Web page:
Translation:I want to go to university in Australia.
The literal translation of this sentence appears to be "I would like to go to Australia to attend college." I think this answer should be accepted.
Ditto for "I would like to attend college in Australia."
The official answer is also grammatically incorrect. It should read "I want to go to a university in Australia." The grammatically correct version is rejected.
Having been here in Australia for over a year now, I can definitely say that "go to university," without the article "a," is a very common way to express that sentiment. I don't see why it should be grammatically incorrect, especially since we use "go to college" rather than "go to a college" in North American English.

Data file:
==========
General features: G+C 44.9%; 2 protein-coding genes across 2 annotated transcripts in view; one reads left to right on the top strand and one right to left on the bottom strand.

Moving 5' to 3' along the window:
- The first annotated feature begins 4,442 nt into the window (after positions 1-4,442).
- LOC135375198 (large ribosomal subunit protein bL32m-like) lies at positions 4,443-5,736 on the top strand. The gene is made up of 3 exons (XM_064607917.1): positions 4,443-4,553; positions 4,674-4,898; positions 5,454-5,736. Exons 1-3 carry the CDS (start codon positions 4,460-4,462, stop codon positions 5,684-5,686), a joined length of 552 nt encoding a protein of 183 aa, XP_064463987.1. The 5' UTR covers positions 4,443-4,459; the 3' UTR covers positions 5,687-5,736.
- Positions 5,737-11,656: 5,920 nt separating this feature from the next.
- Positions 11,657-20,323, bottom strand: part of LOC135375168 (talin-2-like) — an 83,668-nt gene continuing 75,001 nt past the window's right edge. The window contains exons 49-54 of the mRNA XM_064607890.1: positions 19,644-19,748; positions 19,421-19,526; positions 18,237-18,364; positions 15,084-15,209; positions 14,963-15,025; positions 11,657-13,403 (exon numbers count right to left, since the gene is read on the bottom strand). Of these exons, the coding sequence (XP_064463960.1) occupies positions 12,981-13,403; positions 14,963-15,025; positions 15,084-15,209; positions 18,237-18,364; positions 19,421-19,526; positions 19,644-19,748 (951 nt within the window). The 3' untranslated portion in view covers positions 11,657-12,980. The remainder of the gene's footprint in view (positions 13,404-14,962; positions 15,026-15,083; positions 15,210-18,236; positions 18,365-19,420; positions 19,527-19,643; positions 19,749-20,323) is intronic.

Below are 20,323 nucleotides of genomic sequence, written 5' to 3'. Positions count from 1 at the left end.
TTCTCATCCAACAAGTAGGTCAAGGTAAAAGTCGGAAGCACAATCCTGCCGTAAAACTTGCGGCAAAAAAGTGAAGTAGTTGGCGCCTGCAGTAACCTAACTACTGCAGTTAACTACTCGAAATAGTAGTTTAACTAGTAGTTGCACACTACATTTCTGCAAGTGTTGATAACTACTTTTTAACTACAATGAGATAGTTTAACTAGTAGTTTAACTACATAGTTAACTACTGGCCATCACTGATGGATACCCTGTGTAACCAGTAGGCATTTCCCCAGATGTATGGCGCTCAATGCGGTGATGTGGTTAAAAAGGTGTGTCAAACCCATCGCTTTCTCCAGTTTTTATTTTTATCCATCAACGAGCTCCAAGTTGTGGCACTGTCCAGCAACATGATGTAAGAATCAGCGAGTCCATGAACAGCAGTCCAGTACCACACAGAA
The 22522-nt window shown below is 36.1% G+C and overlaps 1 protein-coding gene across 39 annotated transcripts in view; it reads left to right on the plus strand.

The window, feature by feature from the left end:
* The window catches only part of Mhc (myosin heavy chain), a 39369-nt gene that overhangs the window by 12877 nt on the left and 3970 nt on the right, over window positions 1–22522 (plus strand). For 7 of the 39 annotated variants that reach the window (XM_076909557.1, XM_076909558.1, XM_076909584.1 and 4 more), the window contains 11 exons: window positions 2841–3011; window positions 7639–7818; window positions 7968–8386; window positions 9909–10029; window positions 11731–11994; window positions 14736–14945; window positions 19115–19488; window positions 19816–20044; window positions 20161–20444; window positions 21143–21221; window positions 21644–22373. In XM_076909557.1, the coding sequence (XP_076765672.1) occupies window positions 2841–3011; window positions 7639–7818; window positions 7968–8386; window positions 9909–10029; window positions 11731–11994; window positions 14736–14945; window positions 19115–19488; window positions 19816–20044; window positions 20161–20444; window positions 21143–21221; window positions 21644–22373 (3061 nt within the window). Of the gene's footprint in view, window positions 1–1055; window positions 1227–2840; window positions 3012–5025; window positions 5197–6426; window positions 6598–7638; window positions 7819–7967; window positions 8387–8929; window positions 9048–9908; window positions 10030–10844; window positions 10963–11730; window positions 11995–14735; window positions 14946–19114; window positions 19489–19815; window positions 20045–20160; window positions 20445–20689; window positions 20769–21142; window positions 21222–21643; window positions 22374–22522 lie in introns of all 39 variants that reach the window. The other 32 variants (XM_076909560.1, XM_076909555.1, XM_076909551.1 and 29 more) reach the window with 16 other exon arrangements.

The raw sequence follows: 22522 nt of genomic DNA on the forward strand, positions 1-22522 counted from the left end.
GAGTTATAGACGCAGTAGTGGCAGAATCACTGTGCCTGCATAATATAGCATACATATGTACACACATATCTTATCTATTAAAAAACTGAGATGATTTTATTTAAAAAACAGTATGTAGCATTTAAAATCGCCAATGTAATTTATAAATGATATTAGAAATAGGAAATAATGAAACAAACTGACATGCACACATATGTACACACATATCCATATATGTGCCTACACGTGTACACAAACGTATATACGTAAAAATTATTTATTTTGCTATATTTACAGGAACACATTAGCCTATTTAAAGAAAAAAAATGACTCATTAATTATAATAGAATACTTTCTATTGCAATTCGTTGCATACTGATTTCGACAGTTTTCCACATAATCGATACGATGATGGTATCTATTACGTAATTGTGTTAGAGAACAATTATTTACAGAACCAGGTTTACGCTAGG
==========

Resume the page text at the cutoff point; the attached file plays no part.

Also, fun fact, "college" in Australia (and I assume the UK but I'm not sure) is a school for secondary education (like a high school) and not higher education as would be implied in the USA.
Did not accept "college" for 大学. Yet, the very next sentence I'm asked to translate is "Which college would you like to attend?" and the translation for "college" is 大学.
As far as I know, most people use 澳洲 because it is shorter to both say and write. I am pretty sure they are both correct in any circumstance. Possibly, if you are referring to Australia as a continent rather than a country, you may have to use 澳洲, but I am not positive on that.